Winston Churchill, famous for his dogged resolve as Prime Minister of Britain during World War II, was once scolded by his secretary (or so the story goes) for ending a sentence with a preposition. His commanding reply was, That is something up with which I shall not put. The tale, tall or not, illustrates an entrenched belief in what the scholars say is really a popular superstition—and the Prime Minister apparently knew it.
Humor and analysis seem at odds most of the time. To explain a quip is to miss the point, but there is something to learn here if we look into just what point Churchill was trying to make with his retort. We might have expected him to reply, That is something I shall not put up with, and except for the use of shall instead of will (a further topic only the innocent would tread lightly into), that response would have sounded more natural to our ears. Therein, of course, lies the joke: the formality of the reply belies the formal authority of the grammatical rule, which presumes to so stand on correctness that it overreaches and tumbles down.
Prepositions, we know, are one of the eight parts of speech, that interpretive scheme that boxes every word of a language according to its grammatical function in a sentence. Prepositions are pre-positioned, that is, they are placed, or positioned, before their object, the noun or pronoun they work with. Their role is to put their object into some logical relation to a noun previously occurring in the sentence. If I say, for example, that houses with black roofs are hotter in summer, the preposition with is meant to connect its object black roofs with the noun houses through the logical idea of accompaniment (the two things are found together), which is what the preposition with means here. This is the way prepositions usually work in English, and it’s a construction, and terminology, the language inherited from Latin.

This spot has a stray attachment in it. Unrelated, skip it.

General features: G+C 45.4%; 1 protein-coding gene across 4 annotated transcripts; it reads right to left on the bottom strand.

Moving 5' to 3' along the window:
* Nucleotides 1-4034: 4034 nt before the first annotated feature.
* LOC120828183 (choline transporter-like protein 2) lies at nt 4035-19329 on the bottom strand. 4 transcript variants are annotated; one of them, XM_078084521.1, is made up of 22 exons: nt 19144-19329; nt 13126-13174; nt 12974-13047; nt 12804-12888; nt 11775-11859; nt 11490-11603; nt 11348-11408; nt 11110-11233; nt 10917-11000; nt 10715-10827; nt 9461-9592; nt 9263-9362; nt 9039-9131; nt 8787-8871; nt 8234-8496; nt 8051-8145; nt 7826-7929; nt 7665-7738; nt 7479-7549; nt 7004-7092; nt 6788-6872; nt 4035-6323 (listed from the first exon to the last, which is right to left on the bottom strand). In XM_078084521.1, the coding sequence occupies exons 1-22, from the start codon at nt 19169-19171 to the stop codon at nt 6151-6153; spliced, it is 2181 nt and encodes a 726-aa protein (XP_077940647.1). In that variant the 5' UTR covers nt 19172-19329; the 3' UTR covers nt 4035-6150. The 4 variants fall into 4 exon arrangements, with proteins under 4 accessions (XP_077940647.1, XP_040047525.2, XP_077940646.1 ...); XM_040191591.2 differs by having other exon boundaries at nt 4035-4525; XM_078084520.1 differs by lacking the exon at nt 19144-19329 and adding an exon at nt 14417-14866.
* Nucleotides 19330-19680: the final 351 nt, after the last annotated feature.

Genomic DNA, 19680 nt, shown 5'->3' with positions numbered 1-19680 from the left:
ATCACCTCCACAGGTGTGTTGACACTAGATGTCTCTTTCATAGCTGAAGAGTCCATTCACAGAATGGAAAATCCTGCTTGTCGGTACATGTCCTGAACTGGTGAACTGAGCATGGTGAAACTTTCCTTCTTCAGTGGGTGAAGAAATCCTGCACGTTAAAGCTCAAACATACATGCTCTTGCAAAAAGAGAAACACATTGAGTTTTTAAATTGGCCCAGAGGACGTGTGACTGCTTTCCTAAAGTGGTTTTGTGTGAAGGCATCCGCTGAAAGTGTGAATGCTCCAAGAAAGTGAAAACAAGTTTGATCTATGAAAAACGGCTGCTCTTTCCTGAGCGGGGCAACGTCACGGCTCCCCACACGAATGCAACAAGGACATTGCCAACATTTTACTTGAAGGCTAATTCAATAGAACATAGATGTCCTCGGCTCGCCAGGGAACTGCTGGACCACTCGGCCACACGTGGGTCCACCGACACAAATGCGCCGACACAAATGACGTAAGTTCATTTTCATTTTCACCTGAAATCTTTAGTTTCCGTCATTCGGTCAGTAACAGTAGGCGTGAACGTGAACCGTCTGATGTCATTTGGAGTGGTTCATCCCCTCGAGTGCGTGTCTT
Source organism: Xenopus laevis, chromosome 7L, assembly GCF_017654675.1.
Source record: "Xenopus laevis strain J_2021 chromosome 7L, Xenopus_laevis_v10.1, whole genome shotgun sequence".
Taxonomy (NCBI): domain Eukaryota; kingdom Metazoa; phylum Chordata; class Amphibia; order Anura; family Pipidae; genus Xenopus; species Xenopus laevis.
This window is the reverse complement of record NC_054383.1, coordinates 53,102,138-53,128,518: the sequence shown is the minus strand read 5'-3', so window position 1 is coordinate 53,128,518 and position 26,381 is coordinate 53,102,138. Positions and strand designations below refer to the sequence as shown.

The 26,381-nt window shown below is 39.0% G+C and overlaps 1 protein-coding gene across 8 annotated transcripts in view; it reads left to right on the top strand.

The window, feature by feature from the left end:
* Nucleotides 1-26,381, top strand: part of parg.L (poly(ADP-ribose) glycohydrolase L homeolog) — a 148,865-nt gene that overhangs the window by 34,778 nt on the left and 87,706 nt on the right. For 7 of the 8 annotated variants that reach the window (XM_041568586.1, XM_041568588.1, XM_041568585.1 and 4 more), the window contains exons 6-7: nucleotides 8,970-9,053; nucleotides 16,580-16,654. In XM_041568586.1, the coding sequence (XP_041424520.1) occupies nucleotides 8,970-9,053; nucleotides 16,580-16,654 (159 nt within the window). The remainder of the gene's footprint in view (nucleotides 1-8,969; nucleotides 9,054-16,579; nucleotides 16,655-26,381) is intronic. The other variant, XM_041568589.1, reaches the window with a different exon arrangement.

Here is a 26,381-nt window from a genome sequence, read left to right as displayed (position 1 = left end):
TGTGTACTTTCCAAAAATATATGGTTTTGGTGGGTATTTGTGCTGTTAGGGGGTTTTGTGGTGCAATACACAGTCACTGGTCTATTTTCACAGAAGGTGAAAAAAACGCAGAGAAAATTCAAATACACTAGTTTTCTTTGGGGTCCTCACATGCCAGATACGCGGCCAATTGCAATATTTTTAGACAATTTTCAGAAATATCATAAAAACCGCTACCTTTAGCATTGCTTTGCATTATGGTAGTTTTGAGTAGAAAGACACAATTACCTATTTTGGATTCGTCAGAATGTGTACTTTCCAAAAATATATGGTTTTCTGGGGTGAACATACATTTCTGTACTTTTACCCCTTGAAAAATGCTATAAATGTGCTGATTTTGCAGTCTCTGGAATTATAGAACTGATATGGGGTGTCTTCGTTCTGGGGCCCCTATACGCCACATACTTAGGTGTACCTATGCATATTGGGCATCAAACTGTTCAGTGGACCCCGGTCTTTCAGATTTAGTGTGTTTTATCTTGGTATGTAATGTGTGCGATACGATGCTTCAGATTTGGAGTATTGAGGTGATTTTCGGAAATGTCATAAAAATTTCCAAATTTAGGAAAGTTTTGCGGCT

But English is not Latin, no matter how strongly that classical language has influenced its construction. Scholars will speak of the instinct a language has for expressing its perceptions, and against holding too strictly to the rule that an object should follow its preposition, they will point to the importance of recognizing that “those who lay down the universal principle that final prepositions are ‘inelegant’ are unconsciously trying to deprive the English language of a valuable idiomatic resource, which has been used freely by all our greatest writers except those whose instinct for English idiom has been overpowered by notions of correctness derived from Latin standards” (Margaret Nicholson, A Dictionary of American-English Usage, Oxford, 1957, p. 445).
The point, certainly, is not simply to abandon the established and regular construction, but to recognize that English allows for varying diction, that we may fashion the language in ways appropriate to the circumstances for which we are writing or in which we are speaking. On the line between casual at one extreme and formal at the other, the rule that one should never end a sentence with a preposition stands on the formal or proper side, as Churchill’s riposte illustrates. And sometimes we do indeed want to be formal, as the occasion requires. But sometimes, too, it’s a bit odd to dress formally for a cup of coffee with a friend, and so English has other linguistic resources to help us convey the shades of meaning we have in mind.
It’s all an interesting question, really, because it forces us to think about just what we mean by a rule, whether a rule, or law, of grammar or physics or design. A rule is a measure, but a measure of what?